LARGO, Md. (AP) — Authorities said Monday that it's too soon to say whether charges will be filed against a man who fatally shot a firefighter who was attempting to enter his home to check on his health.
Angela Alsobrooks, the Prince George's County state's attorney, said Monday that investigators need to access "what's reasonable given what his belief was about whether danger existed or not."
Firefighter John Ulmschneider was killed Friday when firefighters went to a Temple Hills home after the brother of the man who lived there told authorities he was concerned about the man. When firefighters arrived, the person inside was unresponsive, so they decided to force entry, officials said. As that was happening, the person inside fired several rounds. Another firefighter, 19-year-old volunteer firefighter Kevin Swain, was also shot but is expected to survive. The brother of the man who lived at the home was also shot but not seriously injured.
Alsobrooks said it's an active investigation and prosecutors "will likely present this case to a grand jury." Asked if charges were expected, Alsobrooks said: "We don't know yet. Again, it's so early."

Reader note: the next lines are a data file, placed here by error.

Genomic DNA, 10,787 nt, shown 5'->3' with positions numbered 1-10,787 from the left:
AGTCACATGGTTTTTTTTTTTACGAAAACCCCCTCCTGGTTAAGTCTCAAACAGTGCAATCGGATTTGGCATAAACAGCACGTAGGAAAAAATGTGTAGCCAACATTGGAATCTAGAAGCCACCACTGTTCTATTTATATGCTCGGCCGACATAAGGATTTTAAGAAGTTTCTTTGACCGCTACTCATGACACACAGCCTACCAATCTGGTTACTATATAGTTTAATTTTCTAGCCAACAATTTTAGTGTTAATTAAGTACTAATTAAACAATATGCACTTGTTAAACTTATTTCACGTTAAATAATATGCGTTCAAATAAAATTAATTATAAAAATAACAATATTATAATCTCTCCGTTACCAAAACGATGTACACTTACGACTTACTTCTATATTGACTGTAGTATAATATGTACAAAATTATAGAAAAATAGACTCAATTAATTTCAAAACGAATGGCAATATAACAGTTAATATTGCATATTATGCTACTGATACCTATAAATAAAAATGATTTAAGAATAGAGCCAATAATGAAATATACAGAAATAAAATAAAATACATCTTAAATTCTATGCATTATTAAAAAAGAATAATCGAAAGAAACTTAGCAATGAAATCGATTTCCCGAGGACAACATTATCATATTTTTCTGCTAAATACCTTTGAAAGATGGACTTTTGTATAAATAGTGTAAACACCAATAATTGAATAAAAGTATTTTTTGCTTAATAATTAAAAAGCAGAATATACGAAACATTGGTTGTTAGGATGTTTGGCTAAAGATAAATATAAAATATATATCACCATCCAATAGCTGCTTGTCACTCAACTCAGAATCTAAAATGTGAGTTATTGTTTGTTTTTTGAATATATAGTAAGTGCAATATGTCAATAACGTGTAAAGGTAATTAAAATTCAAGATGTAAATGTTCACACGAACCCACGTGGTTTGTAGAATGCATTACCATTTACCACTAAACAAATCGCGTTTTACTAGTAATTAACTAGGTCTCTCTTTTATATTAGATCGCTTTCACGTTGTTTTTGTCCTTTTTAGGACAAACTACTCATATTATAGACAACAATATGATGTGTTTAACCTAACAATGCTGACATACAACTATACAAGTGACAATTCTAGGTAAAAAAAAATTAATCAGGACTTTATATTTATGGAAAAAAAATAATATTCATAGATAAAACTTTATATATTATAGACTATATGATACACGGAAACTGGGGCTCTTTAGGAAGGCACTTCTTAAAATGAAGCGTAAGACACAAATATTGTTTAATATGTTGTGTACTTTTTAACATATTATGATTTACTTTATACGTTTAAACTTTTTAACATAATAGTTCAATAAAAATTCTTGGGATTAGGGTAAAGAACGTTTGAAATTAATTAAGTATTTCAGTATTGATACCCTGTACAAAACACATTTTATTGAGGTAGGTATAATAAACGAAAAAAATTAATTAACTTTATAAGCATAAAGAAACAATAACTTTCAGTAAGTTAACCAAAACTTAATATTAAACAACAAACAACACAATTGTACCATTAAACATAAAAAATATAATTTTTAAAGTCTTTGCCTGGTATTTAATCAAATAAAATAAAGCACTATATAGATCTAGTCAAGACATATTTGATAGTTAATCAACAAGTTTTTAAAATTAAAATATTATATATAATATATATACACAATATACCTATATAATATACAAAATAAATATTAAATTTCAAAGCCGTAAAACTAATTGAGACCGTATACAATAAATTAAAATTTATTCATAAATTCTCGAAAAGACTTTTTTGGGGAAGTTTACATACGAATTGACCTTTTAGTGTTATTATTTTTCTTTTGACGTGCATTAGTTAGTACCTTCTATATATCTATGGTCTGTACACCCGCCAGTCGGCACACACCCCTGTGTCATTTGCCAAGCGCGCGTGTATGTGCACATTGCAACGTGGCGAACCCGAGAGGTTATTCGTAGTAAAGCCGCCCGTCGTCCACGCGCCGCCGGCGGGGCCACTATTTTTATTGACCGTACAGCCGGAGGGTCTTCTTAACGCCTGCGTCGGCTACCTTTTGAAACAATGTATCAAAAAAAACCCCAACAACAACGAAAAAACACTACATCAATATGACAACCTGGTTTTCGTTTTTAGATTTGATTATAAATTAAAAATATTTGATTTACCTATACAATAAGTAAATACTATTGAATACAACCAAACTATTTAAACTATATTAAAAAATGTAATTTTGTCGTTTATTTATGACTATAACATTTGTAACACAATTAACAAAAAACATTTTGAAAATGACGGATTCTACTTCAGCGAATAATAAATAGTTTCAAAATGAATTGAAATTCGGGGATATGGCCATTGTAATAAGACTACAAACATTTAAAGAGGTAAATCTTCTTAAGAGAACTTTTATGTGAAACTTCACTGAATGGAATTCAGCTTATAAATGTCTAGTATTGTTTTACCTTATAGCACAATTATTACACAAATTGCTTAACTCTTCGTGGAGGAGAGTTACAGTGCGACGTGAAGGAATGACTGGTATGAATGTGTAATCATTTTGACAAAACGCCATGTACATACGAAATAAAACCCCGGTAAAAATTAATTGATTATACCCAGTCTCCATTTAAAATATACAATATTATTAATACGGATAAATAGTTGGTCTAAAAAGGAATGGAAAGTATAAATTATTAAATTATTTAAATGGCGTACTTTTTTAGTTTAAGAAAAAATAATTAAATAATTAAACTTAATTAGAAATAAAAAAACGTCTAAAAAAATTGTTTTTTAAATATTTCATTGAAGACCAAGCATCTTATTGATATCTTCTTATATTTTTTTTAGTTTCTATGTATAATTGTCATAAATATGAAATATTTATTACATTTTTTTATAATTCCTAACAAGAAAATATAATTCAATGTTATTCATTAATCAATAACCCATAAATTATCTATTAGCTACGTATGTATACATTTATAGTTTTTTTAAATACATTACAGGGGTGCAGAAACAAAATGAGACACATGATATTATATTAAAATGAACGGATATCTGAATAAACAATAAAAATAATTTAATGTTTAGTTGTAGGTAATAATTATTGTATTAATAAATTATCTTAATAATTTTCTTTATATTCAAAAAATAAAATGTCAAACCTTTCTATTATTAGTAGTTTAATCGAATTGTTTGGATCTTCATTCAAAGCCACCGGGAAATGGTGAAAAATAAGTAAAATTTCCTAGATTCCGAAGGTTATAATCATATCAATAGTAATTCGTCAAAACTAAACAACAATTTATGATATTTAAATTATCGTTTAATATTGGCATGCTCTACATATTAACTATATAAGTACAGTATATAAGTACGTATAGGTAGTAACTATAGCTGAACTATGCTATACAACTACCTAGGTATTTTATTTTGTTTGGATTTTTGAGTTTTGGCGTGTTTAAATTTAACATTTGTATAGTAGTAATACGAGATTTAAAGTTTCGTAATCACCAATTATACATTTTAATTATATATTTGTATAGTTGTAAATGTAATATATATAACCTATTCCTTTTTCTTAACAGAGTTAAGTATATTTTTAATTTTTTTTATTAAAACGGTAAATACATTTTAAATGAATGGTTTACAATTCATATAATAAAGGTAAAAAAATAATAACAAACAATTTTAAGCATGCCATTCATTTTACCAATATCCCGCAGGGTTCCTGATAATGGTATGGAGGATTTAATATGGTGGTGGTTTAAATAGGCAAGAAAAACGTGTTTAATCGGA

Alsobrooks spoke Monday at a news conference with Marc Bashoor, the county's fire chief, and Hank Stawinski, the county police chief. Stawinski said the man who fired the shots has been subpoenaed to appear before a grand jury.
Stawinski said investigators have not been able to interview the shooter's brother or Swain.
"It's not that we have facts that didn't lead us to it," Stawinski said, when asked about potential charges. "It's an absence of facts that would get us to where we're confident in placing that charge."
He also said forensic evidence such as the position of a door and number of shots fired were still being gathered.
"When we have the facts, we'll make the decision based on those facts, and again we want the process to play out," Stawinski said.
Stawinski said firefighters "took every opportunity to make their presence known, based on what I have so far."
Bashoor said that after Ulmschneider's funeral, which is scheduled for Wednesday, the department will examine procedures "that more clearly identifies what our folks should do during welfare checks that doesn't exist today," noting that the department currently has protocols in place.